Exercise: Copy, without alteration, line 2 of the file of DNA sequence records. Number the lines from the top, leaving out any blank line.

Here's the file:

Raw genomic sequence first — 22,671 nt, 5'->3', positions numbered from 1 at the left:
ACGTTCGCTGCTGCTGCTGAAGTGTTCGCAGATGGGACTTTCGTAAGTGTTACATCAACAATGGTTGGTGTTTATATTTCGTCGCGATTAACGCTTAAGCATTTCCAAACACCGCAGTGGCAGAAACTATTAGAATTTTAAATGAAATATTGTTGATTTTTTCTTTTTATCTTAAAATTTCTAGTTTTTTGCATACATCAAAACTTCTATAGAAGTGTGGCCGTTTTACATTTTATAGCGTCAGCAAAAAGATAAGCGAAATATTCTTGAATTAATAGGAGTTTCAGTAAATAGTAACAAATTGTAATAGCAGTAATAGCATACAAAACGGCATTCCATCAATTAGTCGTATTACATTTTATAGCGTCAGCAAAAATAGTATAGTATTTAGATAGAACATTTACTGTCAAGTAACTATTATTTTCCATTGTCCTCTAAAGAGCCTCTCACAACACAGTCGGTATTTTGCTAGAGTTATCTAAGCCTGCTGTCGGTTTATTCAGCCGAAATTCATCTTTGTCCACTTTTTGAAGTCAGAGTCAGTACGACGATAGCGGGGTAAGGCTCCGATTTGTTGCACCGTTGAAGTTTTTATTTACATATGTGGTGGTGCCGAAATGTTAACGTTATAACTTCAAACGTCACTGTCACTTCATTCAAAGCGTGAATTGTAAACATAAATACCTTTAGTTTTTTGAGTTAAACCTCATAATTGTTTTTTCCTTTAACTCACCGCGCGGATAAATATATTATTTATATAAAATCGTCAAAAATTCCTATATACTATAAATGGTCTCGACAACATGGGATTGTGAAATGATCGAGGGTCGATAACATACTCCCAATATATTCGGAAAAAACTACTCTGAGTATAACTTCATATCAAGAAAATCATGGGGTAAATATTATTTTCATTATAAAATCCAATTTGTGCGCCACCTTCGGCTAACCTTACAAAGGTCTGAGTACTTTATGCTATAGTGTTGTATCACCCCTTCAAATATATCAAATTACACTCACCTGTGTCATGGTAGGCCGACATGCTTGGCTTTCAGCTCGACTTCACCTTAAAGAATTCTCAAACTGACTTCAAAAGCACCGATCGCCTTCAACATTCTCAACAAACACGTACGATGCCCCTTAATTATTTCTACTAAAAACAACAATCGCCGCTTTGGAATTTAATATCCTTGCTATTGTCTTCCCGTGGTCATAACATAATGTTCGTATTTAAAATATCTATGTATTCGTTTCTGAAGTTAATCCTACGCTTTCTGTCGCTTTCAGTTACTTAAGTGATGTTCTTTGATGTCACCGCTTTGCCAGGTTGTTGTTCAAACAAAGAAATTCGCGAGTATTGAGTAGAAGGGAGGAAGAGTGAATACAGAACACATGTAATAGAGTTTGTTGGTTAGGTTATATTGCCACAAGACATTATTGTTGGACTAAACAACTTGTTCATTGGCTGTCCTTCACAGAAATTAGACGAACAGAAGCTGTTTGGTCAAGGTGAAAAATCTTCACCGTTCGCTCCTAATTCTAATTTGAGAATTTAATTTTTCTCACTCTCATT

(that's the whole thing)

ACGTTCGCTGCTGCTGCTGAAGTGTTCGCAGATGGGACTTTCGTAAGTGTTACATCAACAATGGTTGGTGTTTATATTTCGTCGCGATTAACGCTTAAGCATTTCCAAACACCGCAGTGGCAGAAACTATTAGAATTTTAAATGAAATATTGTTGATTTTTTCTTTTTATCTTAAAATTTCTAGTTTTTTGCATACATCAAAACTTCTATAGAAGTGTGGCCGTTTTACATTTTATAGCGTCAGCAAAAAGATAAGCGAAATATTCTTGAATTAATAGGAGTTTCAGTAAATAGTAACAAATTGTAATAGCAGTAATAGCATACAAAACGGCATTCCATCAATTAGTCGTATTACATTTTATAGCGTCAGCAAAAATAGTATAGTATTTAGATAGAACATTTACTGTCAAGTAACTATTATTTTCCATTGTCCTCTAAAGAGCCTCTCACAACACAGTCGGTATTTTGCTAGAGTTATCTAAGCCTGCTGTCGGTTTATTCAGCCGAAATTCATCTTTGTCCACTTTTTGAAGTCAGAGTCAGTACGACGATAGCGGGGTAAGGCTCCGATTTGTTGCACCGTTGAAGTTTTTATTTACATATGTGGTGGTGCCGAAATGTTAACGTTATAACTTCAAACGTCACTGTCACTTCATTCAAAGCGTGAATTGTAAACATAAATACCTTTAGTTTTTTGAGTTAAACCTCATAATTGTTTTTTCCTTTAACTCACCGCGCGGATAAATATATTATTTATATAAAATCGTCAAAAATTCCTATATACTATAAATGGTCTCGACAACATGGGATTGTGAAATGATCGAGGGTCGATAACATACTCCCAATATATTCGGAAAAAACTACTCTGAGTATAACTTCATATCAAGAAAATCATGGGGTAAATATTATTTTCATTATAAAATCCAATTTGTGCGCCACCTTCGGCTAACCTTACAAAGGTCTGAGTACTTTATGCTATAGTGTTGTATCACCCCTTCAAATATATCAAATTACACTCACCTGTGTCATGGTAGGCCGACATGCTTGGCTTTCAGCTCGACTTCACCTTAAAGAATTCTCAAACTGACTTCAAAAGCACCGATCGCCTTCAACATTCTCAACAAACACGTACGATGCCCCTTAATTATTTCTACTAAAAACAACAATCGCCGCTTTGGAATTTAATATCCTTGCTATTGTCTTCCCGTGGTCATAACATAATGTTCGTATTTAAAATATCTATGTATTCGTTTCTGAAGTTAATCCTACGCTTTCTGTCGCTTTCAGTTACTTAAGTGATGTTCTTTGATGTCACCGCTTTGCCAGGTTGTTGTTCAAACAAAGAAATTCGCGAGTATTGAGTAGAAGGGAGGAAGAGTGAATACAGAACACATGTAATAGAGTTTGTTGGTTAGGTTATATTGCCACAAGACATTATTGTTGGACTAAACAACTTGTTCATTGGCTGTCCTTCACAGAAATTAGACGAACAGAAGCTGTTTGGTCAAGGTGAAAAATCTTCACCGTTCGCTCCTAATTCTAATTTGAGAATTTAATTTTTCTCACTCTCATT